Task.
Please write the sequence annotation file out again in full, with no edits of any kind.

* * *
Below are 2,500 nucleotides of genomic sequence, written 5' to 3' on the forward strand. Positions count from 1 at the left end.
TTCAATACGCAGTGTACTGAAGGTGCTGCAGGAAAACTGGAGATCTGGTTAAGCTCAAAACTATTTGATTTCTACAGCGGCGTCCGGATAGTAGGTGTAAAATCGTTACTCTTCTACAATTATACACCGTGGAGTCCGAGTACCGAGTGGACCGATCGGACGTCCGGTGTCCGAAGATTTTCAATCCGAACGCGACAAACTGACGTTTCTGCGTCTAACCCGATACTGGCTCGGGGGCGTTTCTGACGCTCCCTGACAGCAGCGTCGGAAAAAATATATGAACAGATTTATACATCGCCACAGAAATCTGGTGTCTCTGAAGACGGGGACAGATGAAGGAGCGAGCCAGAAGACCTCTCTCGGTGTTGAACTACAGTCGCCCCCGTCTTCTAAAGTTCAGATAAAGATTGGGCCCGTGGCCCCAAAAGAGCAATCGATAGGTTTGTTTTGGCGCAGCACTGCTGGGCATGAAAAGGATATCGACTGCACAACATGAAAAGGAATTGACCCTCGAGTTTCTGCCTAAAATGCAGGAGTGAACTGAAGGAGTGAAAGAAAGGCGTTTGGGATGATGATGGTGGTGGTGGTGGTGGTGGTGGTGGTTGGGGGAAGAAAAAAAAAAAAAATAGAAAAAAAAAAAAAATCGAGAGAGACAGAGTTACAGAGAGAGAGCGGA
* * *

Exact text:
Below are 2,500 nucleotides of genomic sequence, written 5' to 3' on the forward strand. Positions count from 1 at the left end.
TTCAATACGCAGTGTACTGAAGGTGCTGCAGGAAAACTGGAGATCTGGTTAAGCTCAAAACTATTTGATTTCTACAGCGGCGTCCGGATAGTAGGTGTAAAATCGTTACTCTTCTACAATTATACACCGTGGAGTCCGAGTACCGAGTGGACCGATCGGACGTCCGGTGTCCGAAGATTTTCAATCCGAACGCGACAAACTGACGTTTCTGCGTCTAACCCGATACTGGCTCGGGGGCGTTTCTGACGCTCCCTGACAGCAGCGTCGGAAAAAATATATGAACAGATTTATACATCGCCACAGAAATCTGGTGTCTCTGAAGACGGGGACAGATGAAGGAGCGAGCCAGAAGACCTCTCTCGGTGTTGAACTACAGTCGCCCCCGTCTTCTAAAGTTCAGATAAAGATTGGGCCCGTGGCCCCAAAAGAGCAATCGATAGGTTTGTTTTGGCGCAGCACTGCTGGGCATGAAAAGGATATCGACTGCACAACATGAAAAGGAATTGACCCTCGAGTTTCTGCCTAAAATGCAGGAGTGAACTGAAGGAGTGAAAGAAAGGCGTTTGGGATGATGATGGTGGTGGTGGTGGTGGTGGTGGTGGTTGGGGGAAGAAAAAAAAAAAAAATAGAAAAAAAAAAAAAATCGAGAGAGACAGAGTTACAGAGAGAGAGCGGA